Gridded population numbers in Europe 2017. Bubble area scaled to absolute population number. Data: Eurostat (demo_r_pjanaggr3)

Update 2018-07-31: I’ve unintentionally used a non-equal-area grid when creating these bubble-grid maps. Here’s how to avoid that mistake and create an equal-area grid

I want to show the population density across Europe in a stylized fashion using a regular grid of bubbles sized according to population counts. Using circle-area instead of color as visual encoding I hope to achieve a more direct depiction of magnitude differences compared to a choropleth map. But really, I’m just messing around with R, the eurostat and sf packages. Let’s do a bubble-grid-map™©.

First I download population counts eurostat::get_eurostat() and regional geodata eurostat::get_eurostat_geospatial() then I divide the geographical surface into a regular grid of cells sf::st_make_grid(). Next, I merge population data and geographic data dplyr::left_join() and calculate the area-weighted average population count under each grid cell sf::st_interpolate_aw(). After grabbing the centroid coordinates of each cell sf::st_centroid() and converting them to numeric columns sf::st_coordinates() I’m ready to plot the results with ggplot. Mind you that I’m using simple ggplot2::geom_point() instead of the new ggplot2::geom_sf() as the latter has severe performance issues when drawing points (see here.)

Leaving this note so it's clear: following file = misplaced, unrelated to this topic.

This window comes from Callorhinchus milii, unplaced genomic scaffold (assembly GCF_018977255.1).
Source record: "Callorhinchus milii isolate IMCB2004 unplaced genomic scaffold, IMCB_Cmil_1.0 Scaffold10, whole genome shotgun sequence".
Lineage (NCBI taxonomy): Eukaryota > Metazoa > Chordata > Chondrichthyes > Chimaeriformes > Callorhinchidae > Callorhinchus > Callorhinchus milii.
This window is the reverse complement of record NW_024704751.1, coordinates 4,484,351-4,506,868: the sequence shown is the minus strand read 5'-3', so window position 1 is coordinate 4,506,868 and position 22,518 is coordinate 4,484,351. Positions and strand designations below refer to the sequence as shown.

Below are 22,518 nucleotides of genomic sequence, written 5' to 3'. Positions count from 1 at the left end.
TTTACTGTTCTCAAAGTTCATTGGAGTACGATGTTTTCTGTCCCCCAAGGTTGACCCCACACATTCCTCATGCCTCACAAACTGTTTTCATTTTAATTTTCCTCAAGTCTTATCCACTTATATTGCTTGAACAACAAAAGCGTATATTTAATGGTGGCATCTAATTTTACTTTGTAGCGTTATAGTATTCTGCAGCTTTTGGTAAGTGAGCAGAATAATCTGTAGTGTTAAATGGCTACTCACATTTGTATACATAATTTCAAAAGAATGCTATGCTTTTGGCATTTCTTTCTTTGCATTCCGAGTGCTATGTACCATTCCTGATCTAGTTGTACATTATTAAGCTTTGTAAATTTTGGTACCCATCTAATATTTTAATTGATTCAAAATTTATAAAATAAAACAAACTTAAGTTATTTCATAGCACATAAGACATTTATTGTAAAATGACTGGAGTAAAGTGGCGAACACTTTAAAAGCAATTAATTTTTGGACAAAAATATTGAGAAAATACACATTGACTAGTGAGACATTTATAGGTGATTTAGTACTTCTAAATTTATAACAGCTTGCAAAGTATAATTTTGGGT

How about a bubble-grid-map showing the absolute population change in each grid cell over a five year period?

Gridded population change 2012 to 2017 in Europe. Growing regions are blue, shrinking regions red. Bubble area scaled to absolute change in numbers. Data: Eurostat (demo_r_pjanaggr3).

cc-by Jonas Schöley